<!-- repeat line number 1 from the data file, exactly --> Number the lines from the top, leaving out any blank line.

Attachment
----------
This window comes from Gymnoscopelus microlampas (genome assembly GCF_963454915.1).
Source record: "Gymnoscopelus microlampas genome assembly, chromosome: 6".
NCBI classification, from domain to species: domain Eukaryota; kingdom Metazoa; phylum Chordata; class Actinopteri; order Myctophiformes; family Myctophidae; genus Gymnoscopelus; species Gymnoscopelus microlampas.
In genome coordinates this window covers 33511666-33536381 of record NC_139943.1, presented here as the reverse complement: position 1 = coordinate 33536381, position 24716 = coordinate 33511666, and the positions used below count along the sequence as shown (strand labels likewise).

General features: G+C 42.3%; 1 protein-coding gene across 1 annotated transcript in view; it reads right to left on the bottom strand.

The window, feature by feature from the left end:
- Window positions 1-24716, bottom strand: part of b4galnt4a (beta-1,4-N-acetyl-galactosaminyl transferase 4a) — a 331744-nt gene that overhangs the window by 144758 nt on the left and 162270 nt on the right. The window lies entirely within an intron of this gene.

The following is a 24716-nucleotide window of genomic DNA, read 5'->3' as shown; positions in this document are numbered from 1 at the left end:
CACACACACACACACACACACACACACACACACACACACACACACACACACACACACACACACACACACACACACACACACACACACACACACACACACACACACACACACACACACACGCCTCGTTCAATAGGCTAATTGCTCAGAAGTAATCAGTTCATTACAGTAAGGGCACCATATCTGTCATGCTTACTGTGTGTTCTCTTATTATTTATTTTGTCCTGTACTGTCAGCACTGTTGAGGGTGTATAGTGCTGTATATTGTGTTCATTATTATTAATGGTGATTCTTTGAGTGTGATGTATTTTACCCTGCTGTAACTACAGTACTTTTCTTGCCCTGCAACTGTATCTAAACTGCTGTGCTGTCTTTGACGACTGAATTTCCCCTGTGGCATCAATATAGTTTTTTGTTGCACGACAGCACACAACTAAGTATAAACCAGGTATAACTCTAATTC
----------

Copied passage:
This window comes from Gymnoscopelus microlampas (genome assembly GCF_963454915.1).